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Dec 9 Anti Corruption Day

“Corrupt politicians make the other ten percent look bad.” ― Henry Kissinger

There are few things more corrosive to the trust of citizens, voters, and civilization itself than corruption.   

By Chuck Woolery, Activist, Non TV Host

The Corruption Perceptions Index
 is an index published annually by Transparency International.  It ranks countries “by their perceived levels of corruption, as determined by expert assessments and opinion surveys.” The CPI generally defines corruption as “the misuse of public power for private benefit”.  But corruption also exists where ever you find people — who can be corrupted. 

And corruption ensures far more than corroded trust.   It drains enormous financial and environmental resources that are essential for ensuring human security, protecting human rights, and sustained prosperity for all.   Kleptocrats stealing from public coffers can be measured in hundreds of billions if not trillions of dollars.  And when essential human needs are not met, or reasonable expectations thwarted, people do desperate things.  (See Syria, Iraq, Venezuela, Central America, Haiti, South Sudan, 2016 US elections…).  Routinely, there is no political consensus on practical steps to address it on a global level.  Could it be because much of the ill-gotten gains are sitting in offshore accounts or invested in properties owned by anonymous owners?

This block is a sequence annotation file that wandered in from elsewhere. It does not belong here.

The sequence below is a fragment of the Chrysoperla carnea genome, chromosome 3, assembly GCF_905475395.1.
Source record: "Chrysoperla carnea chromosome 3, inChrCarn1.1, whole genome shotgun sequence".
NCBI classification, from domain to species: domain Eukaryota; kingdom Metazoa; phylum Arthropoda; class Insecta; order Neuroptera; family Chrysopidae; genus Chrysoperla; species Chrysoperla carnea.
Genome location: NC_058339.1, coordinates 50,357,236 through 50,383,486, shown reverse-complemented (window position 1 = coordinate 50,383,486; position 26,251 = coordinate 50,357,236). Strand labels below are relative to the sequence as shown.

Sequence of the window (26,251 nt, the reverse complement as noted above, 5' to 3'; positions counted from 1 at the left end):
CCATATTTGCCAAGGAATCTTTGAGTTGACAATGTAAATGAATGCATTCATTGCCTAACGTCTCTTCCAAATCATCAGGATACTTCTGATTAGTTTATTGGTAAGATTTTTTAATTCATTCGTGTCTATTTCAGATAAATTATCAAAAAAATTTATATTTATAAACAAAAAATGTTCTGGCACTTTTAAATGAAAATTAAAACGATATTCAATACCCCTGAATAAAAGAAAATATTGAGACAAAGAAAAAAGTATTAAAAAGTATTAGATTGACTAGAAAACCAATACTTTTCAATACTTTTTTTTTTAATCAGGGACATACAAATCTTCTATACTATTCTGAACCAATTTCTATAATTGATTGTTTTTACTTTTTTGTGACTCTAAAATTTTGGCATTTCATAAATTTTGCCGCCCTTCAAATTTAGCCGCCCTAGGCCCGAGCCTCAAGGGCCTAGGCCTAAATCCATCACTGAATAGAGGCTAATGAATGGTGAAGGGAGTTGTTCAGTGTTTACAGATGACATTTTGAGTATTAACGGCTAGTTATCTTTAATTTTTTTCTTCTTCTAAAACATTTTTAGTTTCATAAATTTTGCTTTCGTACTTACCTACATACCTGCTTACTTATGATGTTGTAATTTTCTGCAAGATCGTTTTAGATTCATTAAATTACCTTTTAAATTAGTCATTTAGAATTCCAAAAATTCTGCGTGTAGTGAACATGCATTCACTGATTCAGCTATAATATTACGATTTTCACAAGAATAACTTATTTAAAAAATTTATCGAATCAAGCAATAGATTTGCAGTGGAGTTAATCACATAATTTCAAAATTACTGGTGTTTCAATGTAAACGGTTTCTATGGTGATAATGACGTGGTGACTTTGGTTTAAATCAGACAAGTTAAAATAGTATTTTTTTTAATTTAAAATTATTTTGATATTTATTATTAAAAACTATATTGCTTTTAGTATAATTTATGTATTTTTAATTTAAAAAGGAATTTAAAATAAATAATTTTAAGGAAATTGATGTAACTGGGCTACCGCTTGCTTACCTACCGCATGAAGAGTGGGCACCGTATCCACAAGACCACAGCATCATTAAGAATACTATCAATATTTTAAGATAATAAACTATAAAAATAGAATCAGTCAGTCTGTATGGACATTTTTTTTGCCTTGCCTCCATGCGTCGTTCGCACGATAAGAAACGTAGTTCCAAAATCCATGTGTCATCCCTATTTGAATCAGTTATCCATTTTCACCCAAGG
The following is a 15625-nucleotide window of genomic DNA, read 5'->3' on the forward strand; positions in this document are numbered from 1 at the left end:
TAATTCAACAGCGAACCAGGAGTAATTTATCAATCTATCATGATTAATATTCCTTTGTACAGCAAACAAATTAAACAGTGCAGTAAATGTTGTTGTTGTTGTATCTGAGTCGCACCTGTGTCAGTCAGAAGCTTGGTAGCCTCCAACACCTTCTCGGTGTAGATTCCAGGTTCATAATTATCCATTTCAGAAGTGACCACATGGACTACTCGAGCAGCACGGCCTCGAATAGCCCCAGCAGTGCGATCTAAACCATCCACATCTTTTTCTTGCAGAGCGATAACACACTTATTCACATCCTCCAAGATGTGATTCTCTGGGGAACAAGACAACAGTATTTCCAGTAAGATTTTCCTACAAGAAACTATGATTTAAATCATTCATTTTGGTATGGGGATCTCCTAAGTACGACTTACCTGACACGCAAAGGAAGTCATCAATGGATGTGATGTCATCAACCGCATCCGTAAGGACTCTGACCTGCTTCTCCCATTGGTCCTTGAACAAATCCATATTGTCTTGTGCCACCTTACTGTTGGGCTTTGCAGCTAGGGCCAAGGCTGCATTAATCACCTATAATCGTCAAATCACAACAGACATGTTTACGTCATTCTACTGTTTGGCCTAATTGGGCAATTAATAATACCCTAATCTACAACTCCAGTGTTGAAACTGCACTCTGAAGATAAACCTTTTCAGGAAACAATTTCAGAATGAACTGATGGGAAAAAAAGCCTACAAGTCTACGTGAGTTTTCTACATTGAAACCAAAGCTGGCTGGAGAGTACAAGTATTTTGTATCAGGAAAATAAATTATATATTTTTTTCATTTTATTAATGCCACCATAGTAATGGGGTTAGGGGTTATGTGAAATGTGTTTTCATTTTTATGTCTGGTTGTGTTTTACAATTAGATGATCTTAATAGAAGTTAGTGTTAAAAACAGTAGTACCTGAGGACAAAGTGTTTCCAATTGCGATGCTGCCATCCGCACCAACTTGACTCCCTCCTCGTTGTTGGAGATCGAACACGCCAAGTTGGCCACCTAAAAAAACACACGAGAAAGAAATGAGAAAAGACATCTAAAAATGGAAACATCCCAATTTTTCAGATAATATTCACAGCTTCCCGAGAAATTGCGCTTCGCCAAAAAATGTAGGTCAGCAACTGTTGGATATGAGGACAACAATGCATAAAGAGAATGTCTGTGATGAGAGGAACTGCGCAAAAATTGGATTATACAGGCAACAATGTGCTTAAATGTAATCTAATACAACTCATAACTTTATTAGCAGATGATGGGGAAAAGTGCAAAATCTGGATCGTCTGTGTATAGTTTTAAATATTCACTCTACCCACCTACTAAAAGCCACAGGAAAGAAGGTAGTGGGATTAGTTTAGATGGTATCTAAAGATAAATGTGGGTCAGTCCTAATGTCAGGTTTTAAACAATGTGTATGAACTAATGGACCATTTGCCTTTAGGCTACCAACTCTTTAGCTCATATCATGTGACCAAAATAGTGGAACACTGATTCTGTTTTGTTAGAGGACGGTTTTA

When governments fail, for any reason, to invest in basic human needs or human capital a society stops maturing and can easily backslide into political divisions, chaos and ultimately mass violence.  History is replete with this destructive scenario. And it continues to prove the maxim that the only thing we learn from history is that we don’t learn from history.
“We shall require a substantially new manner of thinking if mankind is to survive.” ~Albert Einstein 

Politicians are addicted to money because it helps them get re-elected.Corporations are addicted to profit because it helps them get access to politicians, so their business can benefit and increase their profits.People are addicted to money to feed their children, cloth them, shelter them, and educate them in hopes they will eventually earn enough money to take care of themselves, their families, and their aging parents.When addiction to money (greed) gets more important than our addiction to liberty and justice for all, we might have an existential problem.